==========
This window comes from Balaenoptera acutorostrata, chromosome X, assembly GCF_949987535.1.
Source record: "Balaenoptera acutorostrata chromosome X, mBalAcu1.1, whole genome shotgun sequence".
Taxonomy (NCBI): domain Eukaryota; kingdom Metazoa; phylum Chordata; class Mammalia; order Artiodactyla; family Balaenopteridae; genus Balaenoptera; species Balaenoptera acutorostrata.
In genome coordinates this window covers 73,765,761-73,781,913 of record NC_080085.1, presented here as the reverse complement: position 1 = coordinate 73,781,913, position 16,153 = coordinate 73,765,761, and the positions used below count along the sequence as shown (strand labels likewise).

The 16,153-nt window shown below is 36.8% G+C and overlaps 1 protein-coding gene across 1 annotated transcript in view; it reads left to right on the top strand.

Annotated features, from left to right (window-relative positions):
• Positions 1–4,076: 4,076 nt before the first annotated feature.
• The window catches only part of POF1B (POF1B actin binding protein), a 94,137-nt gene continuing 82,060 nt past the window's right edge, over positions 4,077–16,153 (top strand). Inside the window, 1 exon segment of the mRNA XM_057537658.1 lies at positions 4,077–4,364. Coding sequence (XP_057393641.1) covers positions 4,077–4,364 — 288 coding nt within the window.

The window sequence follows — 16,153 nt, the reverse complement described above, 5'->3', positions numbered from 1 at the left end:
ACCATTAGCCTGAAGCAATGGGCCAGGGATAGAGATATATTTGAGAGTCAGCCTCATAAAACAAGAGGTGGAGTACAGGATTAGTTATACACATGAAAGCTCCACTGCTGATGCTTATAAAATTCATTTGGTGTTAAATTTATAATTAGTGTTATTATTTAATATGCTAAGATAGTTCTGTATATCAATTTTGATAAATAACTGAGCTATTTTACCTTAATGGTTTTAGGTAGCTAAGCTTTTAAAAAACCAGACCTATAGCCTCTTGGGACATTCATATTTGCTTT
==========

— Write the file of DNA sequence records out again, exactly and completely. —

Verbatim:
This window comes from Balaenoptera acutorostrata, chromosome X, assembly GCF_949987535.1.
Source record: "Balaenoptera acutorostrata chromosome X, mBalAcu1.1, whole genome shotgun sequence".
Taxonomy (NCBI): domain Eukaryota; kingdom Metazoa; phylum Chordata; class Mammalia; order Artiodactyla; family Balaenopteridae; genus Balaenoptera; species Balaenoptera acutorostrata.
In genome coordinates this window covers 73,765,761-73,781,913 of record NC_080085.1, presented here as the reverse complement: position 1 = coordinate 73,781,913, position 16,153 = coordinate 73,765,761, and the positions used below count along the sequence as shown (strand labels likewise).

The 16,153-nt window shown below is 36.8% G+C and overlaps 1 protein-coding gene across 1 annotated transcript in view; it reads left to right on the top strand.

Annotated features, from left to right (window-relative positions):
• Positions 1–4,076: 4,076 nt before the first annotated feature.
• The window catches only part of POF1B (POF1B actin binding protein), a 94,137-nt gene continuing 82,060 nt past the window's right edge, over positions 4,077–16,153 (top strand). Inside the window, 1 exon segment of the mRNA XM_057537658.1 lies at positions 4,077–4,364. Coding sequence (XP_057393641.1) covers positions 4,077–4,364 — 288 coding nt within the window.

The window sequence follows — 16,153 nt, the reverse complement described above, 5'->3', positions numbered from 1 at the left end:
ACCATTAGCCTGAAGCAATGGGCCAGGGATAGAGATATATTTGAGAGTCAGCCTCATAAAACAAGAGGTGGAGTACAGGATTAGTTATACACATGAAAGCTCCACTGCTGATGCTTATAAAATTCATTTGGTGTTAAATTTATAATTAGTGTTATTATTTAATATGCTAAGATAGTTCTGTATATCAATTTTGATAAATAACTGAGCTATTTTACCTTAATGGTTTTAGGTAGCTAAGCTTTTAAAAAACCAGACCTATAGCCTCTTGGGACATTCATATTTGCTTT